Motivation from the Inside-Out!
What motivates you to learn? My initial response to this question was, “To further develop my skills in order to attain a job promotion, make more money, and/or because of others’ expectations.” However, I quickly came to realize that these external reasons aren’t the most important factors. As I continued to ponder my individual learning motivators (as a adult learner), one thing was clear: I am very focused on changing myself from the inside-out, not nearly as much from the outside-in.
Congruent with my own realization, Malcolm Knowles points out that the most potent motivators that make adults respond come from “internal pressures” (Knowles 2010, 68). Internal pressures include, but are not limited to, improved quality of life, enhanced self-confidence, increase in self-esteem, and higher job satisfaction. Knowles challenges us to consider the intrinsic value and the personal payoff. My personal internal motivators include: personal happiness, sense of accomplishment, recognition, increased awareness, and expanded perspective.
Motivation is not simply an on/off switch- there are many layers to motivating adult learners. Last year, at the University of Denver, I met a (surprisingly) non-traditional professor named Greg Giesen. “Geese” was my instructor for a graduate course entitled, “Leading High-Performance Teams.” My personal motivation for taking this course included personal interest and experience, plus it was a requirement for my Masters program (external driver). The classroom learning activities were structured in a way that they fostered a highly interactive environment. This made the course fun and somewhat competitive as well! I believe being able to experience a sense of accomplishment and reinforce internal intuition on various projects led to a higher degree of personal learning and real-life implementation than had the course been structured in the more traditional sense (lecturing).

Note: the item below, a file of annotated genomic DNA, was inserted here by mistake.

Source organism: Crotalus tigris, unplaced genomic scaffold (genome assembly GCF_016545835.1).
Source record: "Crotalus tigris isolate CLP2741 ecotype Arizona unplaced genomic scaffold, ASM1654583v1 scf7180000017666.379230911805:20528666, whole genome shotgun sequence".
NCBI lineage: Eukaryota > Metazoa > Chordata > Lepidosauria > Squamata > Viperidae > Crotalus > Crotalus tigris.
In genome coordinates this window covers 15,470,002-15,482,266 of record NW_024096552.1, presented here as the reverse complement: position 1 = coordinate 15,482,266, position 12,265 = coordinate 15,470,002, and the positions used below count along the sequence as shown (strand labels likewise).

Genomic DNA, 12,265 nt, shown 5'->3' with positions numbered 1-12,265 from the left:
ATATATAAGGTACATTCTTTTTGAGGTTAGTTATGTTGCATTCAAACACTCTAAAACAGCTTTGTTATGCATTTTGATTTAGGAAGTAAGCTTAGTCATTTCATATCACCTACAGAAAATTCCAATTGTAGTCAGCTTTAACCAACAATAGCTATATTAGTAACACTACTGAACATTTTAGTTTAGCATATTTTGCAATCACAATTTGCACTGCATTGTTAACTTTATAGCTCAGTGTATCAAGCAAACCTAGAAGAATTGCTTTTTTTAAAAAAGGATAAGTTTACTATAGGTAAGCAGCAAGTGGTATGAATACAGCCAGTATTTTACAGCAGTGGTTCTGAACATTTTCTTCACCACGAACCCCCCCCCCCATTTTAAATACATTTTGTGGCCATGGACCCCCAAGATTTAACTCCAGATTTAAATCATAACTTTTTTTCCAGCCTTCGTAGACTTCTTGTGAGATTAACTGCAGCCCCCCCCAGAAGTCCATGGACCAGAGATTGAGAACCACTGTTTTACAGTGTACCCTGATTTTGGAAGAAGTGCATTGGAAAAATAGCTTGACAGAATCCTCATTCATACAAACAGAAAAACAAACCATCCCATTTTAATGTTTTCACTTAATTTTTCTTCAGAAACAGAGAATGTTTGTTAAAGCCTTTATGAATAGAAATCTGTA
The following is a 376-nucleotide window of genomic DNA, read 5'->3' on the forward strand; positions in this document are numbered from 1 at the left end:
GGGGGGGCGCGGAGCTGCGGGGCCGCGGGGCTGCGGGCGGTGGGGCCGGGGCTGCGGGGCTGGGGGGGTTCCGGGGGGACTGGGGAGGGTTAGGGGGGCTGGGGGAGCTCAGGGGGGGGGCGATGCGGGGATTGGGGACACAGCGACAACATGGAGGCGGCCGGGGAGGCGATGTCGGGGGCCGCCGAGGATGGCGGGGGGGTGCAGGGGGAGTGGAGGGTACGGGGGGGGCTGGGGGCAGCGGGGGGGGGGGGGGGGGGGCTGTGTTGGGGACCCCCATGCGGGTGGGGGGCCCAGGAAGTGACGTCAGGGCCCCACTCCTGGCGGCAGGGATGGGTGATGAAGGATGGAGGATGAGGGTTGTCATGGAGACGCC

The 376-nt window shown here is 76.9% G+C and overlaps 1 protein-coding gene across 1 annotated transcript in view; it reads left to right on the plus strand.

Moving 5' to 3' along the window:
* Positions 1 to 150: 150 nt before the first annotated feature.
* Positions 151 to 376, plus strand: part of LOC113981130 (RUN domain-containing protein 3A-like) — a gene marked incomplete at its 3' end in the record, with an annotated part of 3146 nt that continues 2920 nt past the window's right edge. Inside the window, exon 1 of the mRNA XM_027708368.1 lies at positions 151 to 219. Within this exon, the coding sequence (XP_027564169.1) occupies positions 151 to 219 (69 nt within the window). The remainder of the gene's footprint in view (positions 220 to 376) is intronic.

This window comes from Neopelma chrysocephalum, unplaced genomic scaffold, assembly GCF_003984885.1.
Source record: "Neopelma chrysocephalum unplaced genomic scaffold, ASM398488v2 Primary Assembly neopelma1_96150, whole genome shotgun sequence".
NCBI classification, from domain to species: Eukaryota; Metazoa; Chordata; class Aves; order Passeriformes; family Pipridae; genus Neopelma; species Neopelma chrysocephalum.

When teaching adults, I believe setting the tone through personal connection and helping training participants feel important can be effective methods in addressing the principle of motivation. At the very start of a training session, it is wise to welcome the group, introduce yourself, explain why you are training the course, and reveal what your personal payoff will be. By asking the participants to do the same, you communicate that you are interested in them and can learn more about what motivated each of the participants to sign up. Once you more about why each individual is attending, you may be able to leverage this information during the training to more effectively connect the learning to the participants.
From the Inside-Out,